For Immediate Release
Jun 5, 2013
Public interest groups applauded a proposed new law that would allow Ontario citizens to speak out without fear of damaging lawsuits meant to intimidate them.
Today Attorney General John Gerretsen tabled a government bill to stop the growth of Strategic Lawsuits Against Public Participation (SLAPPs) in Ontario. These unmeritorious civil suits are generally intended to intimidate or silence critics and prevent individuals from publicly voicing community, environmental and other public interest concerns.
“Finally, we have this much needed government-sponsored legislation,” said Hugh Wilkins, staff lawyer with Ecojustice. “Ontario is stronger when its citizens can exercise their rights to expression — calling for clean land, air and water — without fear of a SLAPP. This bill is a big step forward.”
The bill comprehensively addresses the recommendations made by an expert panel on the issue, which was convened by the provincial government in 2010.
“Anti-SLAPP legislation will save costs for the justice system by ensuring the early dismissal of these meritless lawsuits,” said Ramani Nadarajah, counsel with the Canadian Environmental Law Association (CELA). “This bill will protect citizens and groups who are engaging in public debate and is vital to Ontario’s democracy.”
SLAPPs have arisen when Ontario citizens report environmental violations, take a case to the Ontario Municipal Board, file complaints with government agencies, work to educate the public about an issue, or speak at a public meeting. The bill tabled today provides for a faster process for dismissing SLAPPs, strong disincentives for initiating them, and guidelines for judges on how to address them.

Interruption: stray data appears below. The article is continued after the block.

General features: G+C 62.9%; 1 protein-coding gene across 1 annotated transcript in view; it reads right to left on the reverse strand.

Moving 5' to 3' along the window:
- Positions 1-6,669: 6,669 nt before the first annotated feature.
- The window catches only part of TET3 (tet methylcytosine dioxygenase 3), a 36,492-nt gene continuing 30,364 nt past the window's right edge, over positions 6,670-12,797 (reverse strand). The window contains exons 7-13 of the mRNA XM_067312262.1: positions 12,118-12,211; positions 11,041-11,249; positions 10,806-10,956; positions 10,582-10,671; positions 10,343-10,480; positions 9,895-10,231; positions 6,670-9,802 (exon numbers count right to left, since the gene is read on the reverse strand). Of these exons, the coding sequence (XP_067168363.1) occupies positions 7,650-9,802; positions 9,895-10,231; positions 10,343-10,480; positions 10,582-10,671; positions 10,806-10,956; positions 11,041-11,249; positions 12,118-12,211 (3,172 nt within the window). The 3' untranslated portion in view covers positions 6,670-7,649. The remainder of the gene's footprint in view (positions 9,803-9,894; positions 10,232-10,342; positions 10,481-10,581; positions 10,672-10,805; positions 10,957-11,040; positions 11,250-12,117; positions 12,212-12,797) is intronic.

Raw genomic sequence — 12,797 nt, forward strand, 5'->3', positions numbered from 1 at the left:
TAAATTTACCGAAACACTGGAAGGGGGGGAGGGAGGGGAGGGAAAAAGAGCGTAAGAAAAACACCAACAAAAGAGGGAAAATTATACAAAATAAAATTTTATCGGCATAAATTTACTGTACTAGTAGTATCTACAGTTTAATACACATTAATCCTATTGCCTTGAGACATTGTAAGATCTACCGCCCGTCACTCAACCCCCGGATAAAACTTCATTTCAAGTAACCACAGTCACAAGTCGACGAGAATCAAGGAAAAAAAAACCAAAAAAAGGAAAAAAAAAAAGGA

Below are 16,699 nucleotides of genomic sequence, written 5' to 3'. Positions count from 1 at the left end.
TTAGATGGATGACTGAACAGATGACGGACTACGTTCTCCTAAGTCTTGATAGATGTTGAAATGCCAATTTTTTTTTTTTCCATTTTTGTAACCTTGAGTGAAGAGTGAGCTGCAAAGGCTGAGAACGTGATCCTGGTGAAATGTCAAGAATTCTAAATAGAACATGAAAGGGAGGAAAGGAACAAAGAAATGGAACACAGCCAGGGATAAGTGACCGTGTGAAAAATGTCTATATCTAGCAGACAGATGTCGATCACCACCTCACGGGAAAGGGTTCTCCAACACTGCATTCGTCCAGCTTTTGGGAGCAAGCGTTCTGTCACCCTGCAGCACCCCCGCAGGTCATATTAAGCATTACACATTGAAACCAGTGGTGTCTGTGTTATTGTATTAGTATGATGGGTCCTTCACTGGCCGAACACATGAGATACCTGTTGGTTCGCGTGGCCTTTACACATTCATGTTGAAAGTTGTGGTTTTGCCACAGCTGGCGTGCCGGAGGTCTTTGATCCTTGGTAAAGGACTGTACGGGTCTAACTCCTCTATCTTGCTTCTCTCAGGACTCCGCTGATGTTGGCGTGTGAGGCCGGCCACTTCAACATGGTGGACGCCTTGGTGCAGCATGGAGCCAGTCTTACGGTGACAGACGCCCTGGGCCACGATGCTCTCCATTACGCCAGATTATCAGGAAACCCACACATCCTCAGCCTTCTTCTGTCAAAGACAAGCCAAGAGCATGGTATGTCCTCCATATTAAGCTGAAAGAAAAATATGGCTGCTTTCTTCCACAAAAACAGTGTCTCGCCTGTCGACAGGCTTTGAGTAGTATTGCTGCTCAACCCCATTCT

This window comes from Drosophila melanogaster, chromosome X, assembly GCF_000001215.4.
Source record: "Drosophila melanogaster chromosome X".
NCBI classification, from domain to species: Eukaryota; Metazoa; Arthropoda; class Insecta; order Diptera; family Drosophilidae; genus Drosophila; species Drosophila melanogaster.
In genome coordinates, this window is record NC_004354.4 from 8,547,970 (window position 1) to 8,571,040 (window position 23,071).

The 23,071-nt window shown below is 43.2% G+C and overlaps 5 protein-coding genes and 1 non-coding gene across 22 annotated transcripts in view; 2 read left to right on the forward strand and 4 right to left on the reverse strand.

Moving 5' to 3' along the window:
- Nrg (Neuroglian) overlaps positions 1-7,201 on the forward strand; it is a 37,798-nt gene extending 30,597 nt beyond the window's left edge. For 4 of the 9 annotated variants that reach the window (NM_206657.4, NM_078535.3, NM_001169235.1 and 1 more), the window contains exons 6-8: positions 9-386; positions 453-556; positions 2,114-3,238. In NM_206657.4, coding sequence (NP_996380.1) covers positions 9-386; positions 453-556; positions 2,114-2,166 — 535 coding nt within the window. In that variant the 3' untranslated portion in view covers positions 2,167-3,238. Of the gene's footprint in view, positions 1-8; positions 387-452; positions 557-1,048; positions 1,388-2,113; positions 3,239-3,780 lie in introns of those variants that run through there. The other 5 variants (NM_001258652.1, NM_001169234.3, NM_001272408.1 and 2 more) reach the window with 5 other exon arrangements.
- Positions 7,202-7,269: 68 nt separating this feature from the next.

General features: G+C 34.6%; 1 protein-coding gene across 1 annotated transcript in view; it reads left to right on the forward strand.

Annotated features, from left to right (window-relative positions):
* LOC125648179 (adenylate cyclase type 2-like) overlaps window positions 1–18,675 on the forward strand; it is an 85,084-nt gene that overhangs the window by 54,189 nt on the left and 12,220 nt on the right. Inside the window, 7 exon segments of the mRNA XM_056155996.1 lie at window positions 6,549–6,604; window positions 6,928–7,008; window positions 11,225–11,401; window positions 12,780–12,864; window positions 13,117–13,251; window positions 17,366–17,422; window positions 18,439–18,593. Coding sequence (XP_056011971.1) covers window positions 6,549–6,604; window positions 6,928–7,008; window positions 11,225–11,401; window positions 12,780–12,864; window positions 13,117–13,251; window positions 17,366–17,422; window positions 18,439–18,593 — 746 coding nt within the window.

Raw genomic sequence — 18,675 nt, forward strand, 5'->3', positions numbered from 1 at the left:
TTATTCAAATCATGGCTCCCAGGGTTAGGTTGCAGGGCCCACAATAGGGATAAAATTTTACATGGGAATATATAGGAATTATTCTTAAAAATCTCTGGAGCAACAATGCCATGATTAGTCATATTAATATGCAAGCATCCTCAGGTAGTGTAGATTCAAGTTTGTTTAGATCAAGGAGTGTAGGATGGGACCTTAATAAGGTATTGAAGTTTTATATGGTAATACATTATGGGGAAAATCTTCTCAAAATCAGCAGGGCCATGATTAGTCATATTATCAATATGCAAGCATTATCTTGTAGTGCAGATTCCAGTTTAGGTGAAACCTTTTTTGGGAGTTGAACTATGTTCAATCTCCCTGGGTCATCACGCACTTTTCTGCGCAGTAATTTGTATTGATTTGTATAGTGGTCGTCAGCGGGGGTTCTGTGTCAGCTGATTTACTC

The Ontario Bar Association, former judges, the Association of Municipalities of Ontario, the Registered Nurses Association of Ontario, the Ontario Trial Lawyers Association, the Canadian Civil Liberties Association, environment groups, municipalities and a broad spectrum of civil society have all called for anti-SLAPP legislation.
“When a company sues an organization or individual in order to intimidate them, we all lose. Ontario needs people unafraid to advocate for a healthier and more vibrant society,” said Shane Moffatt, a campaigner with Greenpeace Canada.
“Lawsuits without merit that are meant to bully people from exercising their rights must be stopped,” said Maude Barlow, National Chairperson of the Council of Canadians. “There is no place for that type of conduct in our society.”
SLAPPs are on the rise in Ontario. A reported example was the almost $150 million in lawsuits filed against multiple opponents of the Big Bay Point mega-marina, in Innisfil, on Lake Simcoe. All the suits were either dropped or dismissed by the courts for inactivity, with costs against the developer.
“Ontario residents’ rights under the Environmental Bill of Rights are violated every time a SLAPP chills a fair and open environmental decision-making process,” said David Donnelly, counsel to Environmental Defence. “Many jurisdictions in North America have banned SLAPPs after having to put up with frivolous cases that never reached a judge or jury,” Donnelly added.